Even if Iran changes its position over its nuclear programme, it will probably be too little and too late.
Iran's refusal on concessions renews the threats of war
If Iran had been clever in negotiations over its nuclear programme this summer, it could have tested, and probably broken, the unity of its six negotiating partners. But this would have required accepting limits that would make it harder to dash for a nuclear weapon.
Iran could have declared victory over the way in which the major powers since April have set aside Security Council demands that it suspend all enrichment-related activity. The E3+3 (France, Germany and the United Kingdom plus China, Russia and the United States, otherwise known as the P5+1) instead focused on Iran's production of 20 per cent enrichment and the Fordow facility where most of that work is being conducted. The E3+3 had not forgotten about full suspension, but Tehran could have sought to interpret the emphasis on 20 per cent as an implicit acceptance of its right to enrichment at lower levels.
As interim confidence-building measures, the E3+3 asked Iran to reduce the immediacy of the threat by stopping production of 20 per cent enriched uranium, shipping out the accumulated 20 per cent product and shutting down the deeply buried enrichment facility at Fordow. If Iran indicated it could go along with the "three Ss" - to "stop, ship and shut" - then maybe half of the six powers would argue for lifting some sanctions. Not France, which is as tough on Iran under Francois Hollande as it was under Nicolas Sarkozy. But certainly Russia and China. And possibly Germany and the UK. In early summer, the UK floated the idea of delaying insurance-related sanctions, but backed off when its partners disagreed.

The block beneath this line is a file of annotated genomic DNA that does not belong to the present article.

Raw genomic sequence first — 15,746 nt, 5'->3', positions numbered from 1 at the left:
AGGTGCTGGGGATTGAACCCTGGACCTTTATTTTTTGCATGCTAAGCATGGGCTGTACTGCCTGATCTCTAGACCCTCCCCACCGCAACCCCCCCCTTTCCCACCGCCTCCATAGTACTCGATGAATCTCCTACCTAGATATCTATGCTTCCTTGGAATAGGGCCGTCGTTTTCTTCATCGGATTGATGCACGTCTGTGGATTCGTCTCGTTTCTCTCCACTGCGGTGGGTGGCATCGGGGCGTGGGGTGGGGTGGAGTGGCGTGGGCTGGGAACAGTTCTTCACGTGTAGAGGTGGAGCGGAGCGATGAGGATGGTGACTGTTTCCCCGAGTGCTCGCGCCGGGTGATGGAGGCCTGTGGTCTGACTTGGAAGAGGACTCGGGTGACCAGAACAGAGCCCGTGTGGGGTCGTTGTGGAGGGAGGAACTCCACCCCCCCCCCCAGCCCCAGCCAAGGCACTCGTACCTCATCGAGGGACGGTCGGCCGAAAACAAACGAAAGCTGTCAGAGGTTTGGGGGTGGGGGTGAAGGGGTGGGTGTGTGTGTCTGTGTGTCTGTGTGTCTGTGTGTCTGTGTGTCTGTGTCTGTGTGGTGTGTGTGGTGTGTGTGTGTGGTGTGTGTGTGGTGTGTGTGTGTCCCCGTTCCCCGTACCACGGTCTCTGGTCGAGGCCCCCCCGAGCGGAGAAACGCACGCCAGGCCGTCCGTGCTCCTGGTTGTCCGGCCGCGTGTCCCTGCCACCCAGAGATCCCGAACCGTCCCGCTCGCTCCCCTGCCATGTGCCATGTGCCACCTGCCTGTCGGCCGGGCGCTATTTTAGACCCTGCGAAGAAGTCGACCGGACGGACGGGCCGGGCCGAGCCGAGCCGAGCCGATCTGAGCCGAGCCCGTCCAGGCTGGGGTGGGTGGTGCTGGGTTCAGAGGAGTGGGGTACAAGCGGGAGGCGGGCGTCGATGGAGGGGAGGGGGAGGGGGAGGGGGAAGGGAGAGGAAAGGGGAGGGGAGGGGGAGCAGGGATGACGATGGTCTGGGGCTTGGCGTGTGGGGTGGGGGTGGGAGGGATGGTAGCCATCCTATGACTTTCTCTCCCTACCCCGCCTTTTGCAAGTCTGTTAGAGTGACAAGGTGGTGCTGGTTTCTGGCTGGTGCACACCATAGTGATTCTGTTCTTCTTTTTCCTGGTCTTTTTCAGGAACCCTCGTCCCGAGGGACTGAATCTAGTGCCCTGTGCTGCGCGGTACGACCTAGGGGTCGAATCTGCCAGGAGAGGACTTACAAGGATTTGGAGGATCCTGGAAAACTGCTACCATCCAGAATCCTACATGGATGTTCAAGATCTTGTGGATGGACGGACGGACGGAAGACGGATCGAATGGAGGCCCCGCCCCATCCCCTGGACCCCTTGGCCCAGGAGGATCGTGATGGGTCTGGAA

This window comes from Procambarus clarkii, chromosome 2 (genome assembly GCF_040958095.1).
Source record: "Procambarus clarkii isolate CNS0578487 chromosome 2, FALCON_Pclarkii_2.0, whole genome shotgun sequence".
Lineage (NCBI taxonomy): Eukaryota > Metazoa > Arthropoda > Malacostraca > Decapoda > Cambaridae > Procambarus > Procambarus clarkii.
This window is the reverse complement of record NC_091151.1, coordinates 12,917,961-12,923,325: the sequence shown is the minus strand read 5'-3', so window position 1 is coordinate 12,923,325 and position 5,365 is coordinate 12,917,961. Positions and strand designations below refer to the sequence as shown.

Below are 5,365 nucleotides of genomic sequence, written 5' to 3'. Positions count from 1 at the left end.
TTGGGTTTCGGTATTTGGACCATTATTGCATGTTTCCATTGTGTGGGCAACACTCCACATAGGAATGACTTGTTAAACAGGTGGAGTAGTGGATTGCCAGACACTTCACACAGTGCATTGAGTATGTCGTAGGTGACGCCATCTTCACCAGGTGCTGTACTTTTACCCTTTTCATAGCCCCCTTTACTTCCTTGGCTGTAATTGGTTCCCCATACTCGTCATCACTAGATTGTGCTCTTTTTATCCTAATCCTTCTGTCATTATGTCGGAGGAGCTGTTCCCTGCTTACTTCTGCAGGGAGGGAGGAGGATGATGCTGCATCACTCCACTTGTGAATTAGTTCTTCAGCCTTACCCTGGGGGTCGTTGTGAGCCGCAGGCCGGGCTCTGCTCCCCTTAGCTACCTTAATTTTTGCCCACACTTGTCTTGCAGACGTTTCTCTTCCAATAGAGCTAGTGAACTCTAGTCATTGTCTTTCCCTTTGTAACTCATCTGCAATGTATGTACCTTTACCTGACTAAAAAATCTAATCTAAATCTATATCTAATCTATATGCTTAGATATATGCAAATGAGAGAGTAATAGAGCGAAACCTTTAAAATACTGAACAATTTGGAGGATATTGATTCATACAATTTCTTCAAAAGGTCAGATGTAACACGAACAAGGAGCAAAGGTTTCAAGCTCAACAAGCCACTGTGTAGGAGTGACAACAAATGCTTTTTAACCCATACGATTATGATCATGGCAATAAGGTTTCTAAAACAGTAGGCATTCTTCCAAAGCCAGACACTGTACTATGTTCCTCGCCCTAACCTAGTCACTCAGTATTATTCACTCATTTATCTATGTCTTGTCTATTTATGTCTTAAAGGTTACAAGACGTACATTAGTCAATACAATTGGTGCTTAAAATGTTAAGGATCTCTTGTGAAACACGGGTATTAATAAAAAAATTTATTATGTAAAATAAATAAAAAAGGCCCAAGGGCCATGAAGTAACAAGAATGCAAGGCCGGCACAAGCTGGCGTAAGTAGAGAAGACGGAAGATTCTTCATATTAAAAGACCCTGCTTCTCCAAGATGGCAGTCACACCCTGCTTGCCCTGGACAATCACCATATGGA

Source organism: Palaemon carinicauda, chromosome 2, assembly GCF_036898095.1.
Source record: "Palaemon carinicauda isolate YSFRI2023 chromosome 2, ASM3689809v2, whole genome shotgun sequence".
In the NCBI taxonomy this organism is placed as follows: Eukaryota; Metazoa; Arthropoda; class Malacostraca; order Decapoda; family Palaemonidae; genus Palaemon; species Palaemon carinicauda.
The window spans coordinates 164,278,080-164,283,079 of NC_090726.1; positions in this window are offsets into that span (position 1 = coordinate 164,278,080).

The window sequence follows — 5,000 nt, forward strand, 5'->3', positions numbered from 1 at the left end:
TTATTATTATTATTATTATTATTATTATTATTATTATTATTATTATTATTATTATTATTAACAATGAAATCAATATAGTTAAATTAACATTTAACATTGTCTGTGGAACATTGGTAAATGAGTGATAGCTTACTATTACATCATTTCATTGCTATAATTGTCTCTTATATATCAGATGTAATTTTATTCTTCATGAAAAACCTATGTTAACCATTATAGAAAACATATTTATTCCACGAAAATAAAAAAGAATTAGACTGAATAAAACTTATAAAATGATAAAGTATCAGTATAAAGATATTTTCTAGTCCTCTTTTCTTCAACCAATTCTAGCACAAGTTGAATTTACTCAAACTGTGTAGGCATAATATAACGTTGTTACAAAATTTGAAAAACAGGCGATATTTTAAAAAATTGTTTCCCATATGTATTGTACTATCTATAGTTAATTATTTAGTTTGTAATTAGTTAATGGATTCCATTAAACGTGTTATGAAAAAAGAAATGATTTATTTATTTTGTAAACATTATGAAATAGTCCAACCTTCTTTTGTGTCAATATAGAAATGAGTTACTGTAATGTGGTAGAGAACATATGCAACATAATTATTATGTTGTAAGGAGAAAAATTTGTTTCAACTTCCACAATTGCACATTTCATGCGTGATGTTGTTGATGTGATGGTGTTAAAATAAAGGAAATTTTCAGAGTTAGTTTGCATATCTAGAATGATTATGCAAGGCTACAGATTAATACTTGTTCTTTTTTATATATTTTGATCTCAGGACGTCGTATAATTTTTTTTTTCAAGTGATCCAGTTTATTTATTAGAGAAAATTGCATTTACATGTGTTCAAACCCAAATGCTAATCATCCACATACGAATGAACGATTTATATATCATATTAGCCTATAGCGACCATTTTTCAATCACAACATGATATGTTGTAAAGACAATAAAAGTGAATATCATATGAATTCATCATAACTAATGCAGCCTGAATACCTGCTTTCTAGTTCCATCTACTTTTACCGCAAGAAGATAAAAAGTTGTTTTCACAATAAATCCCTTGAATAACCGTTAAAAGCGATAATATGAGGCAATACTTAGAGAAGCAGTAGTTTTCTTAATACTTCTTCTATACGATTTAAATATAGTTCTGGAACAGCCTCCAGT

When asked whether his government had given any consideration to sanctions relief if Iran had been more forthcoming, an official in one of the key European capitals told me in midsummer: "Wouldn't that be a nice problem to have?" To date, there has been no need to grapple with the issue because the Iranians are so far from making the necessary concessions.
Iran is only willing to consider stopping 20 per cent enrichment. The New York Times reported two weeks ago that Iran had floated a nine-point plan that would have gone further. However, Iran's chief negotiator Saeed Jalili promptly denied this: Iran's position has not changed since Moscow, when it rejected "shipping and shutting". Even if Iran suspended 20 per cent enrichment, it insisted it would keep Fordow open for other enrichment work.
The artful characterisation by some Iranians, such as former Iranian negotiator Hossein Mousavian, that the E3+3 offer amounts to seeking to trade "peanuts for diamonds" is a mirror image. It is Iran's offer to suspend 20 per cent enrichment in exchange for the lifting of all sanctions that better fits the peanuts-for-diamonds metaphor.
Dealing with just the 20 per cent level would leave in place the up to 5 per cent enrichment work that has been at the core of the nuclear crisis since the beginning. With the lower level of enrichment, Iran could get to the bomb in only a slightly longer time than if it started with a 20 per cent product. The threat posed by lower level of enrichment is getting worse every day. The stockpile, which now stands at 5,000 kilograms, is enough for over four weapons if further enriched. There is no civilian need for it.